Trail alignment staking – During the design process a surveyor staked the alignment of the trail and trees to be removed so that the public and users could see the trail design and make comments before the drawings were finalized. This was especially invaluable to easing public concerns regarding the removal of invasive eucalyptus trees.
Paved surface selection – Due to many concerns from the public about not wanting this to look like a “road”, the design team and the Winters Putah Creek Committee toured multiple trails and sites around the bay area to analyze different surface options. Stabilized decomposed granite, resin pavement, concrete and asphalt surfaces were reviewed in the field. Ultimately due to access and long term maintenance costs, asphalt was chosen as the surface. Ideas gained from the tour included keeping it unstriped and allowing the vegetation at the edges to overgrow and soften the hard edges of the asphalt, while still maintaining an all-weather surface for use by all.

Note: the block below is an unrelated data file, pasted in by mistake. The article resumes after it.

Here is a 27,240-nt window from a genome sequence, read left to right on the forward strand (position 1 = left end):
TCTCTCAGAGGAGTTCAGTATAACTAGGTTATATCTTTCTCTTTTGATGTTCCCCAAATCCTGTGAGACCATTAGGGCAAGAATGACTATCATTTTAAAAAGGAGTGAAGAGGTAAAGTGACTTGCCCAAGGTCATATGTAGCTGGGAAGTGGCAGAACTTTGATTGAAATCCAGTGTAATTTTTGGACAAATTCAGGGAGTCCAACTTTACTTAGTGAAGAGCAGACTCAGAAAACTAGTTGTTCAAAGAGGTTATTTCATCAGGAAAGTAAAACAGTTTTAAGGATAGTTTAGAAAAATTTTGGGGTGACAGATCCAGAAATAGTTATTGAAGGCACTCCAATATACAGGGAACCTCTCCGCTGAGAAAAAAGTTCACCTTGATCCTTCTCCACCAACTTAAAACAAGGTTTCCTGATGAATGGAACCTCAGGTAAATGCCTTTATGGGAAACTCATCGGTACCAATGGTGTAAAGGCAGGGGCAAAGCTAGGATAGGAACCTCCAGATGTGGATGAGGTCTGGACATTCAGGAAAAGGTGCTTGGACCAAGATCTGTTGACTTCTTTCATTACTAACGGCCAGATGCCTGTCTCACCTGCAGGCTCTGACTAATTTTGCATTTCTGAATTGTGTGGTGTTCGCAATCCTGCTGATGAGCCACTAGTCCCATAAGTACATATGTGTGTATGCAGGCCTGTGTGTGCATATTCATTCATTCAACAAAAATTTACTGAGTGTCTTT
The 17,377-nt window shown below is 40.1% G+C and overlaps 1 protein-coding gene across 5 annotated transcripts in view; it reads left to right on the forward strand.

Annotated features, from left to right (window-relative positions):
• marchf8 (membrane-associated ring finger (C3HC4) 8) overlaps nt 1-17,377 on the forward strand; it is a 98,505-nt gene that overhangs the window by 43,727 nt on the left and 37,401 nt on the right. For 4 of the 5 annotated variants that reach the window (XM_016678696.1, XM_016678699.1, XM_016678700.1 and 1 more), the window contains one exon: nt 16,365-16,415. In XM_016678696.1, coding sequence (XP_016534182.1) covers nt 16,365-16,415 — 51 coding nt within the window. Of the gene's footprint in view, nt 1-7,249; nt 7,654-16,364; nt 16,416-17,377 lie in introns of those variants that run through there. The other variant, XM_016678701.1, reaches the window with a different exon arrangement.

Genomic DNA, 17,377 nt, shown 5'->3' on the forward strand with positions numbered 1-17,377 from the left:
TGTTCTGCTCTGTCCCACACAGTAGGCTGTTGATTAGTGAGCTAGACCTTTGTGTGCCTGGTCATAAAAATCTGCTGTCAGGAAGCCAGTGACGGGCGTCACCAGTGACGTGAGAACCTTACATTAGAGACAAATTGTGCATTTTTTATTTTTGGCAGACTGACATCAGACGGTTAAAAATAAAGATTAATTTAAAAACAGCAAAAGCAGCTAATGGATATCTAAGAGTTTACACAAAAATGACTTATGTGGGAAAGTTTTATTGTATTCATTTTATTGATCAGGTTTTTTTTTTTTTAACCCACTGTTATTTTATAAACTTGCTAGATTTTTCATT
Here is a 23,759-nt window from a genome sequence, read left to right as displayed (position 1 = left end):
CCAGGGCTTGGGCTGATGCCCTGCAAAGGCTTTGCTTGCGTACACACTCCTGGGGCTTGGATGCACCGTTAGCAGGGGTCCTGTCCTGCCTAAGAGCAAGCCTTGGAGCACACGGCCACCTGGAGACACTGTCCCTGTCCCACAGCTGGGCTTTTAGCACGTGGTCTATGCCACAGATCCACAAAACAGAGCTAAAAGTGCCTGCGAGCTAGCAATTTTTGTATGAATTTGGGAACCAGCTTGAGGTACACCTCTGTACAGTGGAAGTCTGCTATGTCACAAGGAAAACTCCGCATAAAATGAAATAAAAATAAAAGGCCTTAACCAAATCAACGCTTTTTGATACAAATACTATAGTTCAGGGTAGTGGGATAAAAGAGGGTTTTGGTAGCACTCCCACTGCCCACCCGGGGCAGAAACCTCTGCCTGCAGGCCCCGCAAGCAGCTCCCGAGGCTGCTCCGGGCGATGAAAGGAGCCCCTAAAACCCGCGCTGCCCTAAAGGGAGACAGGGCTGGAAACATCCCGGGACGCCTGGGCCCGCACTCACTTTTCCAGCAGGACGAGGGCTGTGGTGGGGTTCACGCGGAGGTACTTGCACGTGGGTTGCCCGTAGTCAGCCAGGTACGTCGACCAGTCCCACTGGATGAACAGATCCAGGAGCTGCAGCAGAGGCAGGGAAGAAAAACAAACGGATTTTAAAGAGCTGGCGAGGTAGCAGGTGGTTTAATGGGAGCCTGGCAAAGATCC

Other coordinating and outreach efforts included:
California Department of Transportation Local Assistance and Environmental Services divisions, since the project was federally funded. 
Yolo/Solano Counties, since the trail ends near a new car bridge, currently under construction. 
State of California Regional Water Quality Control Board to make sure construction did not pollute the sensitive waters of Putah Creek. 
Federal and State Fish and Wildlife agencies.